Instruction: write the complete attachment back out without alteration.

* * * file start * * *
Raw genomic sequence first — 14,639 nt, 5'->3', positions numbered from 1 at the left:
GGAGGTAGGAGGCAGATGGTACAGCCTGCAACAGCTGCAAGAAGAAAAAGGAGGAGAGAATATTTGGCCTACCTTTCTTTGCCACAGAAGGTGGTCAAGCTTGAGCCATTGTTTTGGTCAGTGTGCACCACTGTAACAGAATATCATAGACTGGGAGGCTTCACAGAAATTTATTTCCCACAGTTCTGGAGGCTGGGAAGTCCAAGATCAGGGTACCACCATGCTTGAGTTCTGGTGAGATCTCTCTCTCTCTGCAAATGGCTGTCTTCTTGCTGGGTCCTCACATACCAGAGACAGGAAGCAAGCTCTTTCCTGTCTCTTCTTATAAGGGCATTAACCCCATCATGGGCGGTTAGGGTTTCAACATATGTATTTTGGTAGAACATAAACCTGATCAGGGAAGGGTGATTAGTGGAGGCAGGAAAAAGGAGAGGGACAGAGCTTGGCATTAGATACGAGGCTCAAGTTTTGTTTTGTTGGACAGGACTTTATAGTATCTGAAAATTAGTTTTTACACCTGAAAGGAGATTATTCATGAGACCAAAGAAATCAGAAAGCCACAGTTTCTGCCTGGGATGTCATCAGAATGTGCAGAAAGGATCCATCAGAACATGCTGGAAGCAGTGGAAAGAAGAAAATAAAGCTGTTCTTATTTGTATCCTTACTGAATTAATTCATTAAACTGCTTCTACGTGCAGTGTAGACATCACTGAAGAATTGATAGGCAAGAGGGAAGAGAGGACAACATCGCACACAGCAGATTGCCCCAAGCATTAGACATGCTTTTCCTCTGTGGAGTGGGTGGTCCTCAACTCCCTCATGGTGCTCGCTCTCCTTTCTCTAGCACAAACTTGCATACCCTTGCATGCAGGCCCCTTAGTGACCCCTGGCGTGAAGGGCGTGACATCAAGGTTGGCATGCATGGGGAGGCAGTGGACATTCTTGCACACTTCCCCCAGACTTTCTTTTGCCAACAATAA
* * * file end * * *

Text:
Raw genomic sequence first — 14,639 nt, 5'->3', positions numbered from 1 at the left:
GGAGGTAGGAGGCAGATGGTACAGCCTGCAACAGCTGCAAGAAGAAAAAGGAGGAGAGAATATTTGGCCTACCTTTCTTTGCCACAGAAGGTGGTCAAGCTTGAGCCATTGTTTTGGTCAGTGTGCACCACTGTAACAGAATATCATAGACTGGGAGGCTTCACAGAAATTTATTTCCCACAGTTCTGGAGGCTGGGAAGTCCAAGATCAGGGTACCACCATGCTTGAGTTCTGGTGAGATCTCTCTCTCTCTGCAAATGGCTGTCTTCTTGCTGGGTCCTCACATACCAGAGACAGGAAGCAAGCTCTTTCCTGTCTCTTCTTATAAGGGCATTAACCCCATCATGGGCGGTTAGGGTTTCAACATATGTATTTTGGTAGAACATAAACCTGATCAGGGAAGGGTGATTAGTGGAGGCAGGAAAAAGGAGAGGGACAGAGCTTGGCATTAGATACGAGGCTCAAGTTTTGTTTTGTTGGACAGGACTTTATAGTATCTGAAAATTAGTTTTTACACCTGAAAGGAGATTATTCATGAGACCAAAGAAATCAGAAAGCCACAGTTTCTGCCTGGGATGTCATCAGAATGTGCAGAAAGGATCCATCAGAACATGCTGGAAGCAGTGGAAAGAAGAAAATAAAGCTGTTCTTATTTGTATCCTTACTGAATTAATTCATTAAACTGCTTCTACGTGCAGTGTAGACATCACTGAAGAATTGATAGGCAAGAGGGAAGAGAGGACAACATCGCACACAGCAGATTGCCCCAAGCATTAGACATGCTTTTCCTCTGTGGAGTGGGTGGTCCTCAACTCCCTCATGGTGCTCGCTCTCCTTTCTCTAGCACAAACTTGCATACCCTTGCATGCAGGCCCCTTAGTGACCCCTGGCGTGAAGGGCGTGACATCAAGGTTGGCATGCATGGGGAGGCAGTGGACATTCTTGCACACTTCCCCCAGACTTTCTTTTGCCAACAATAA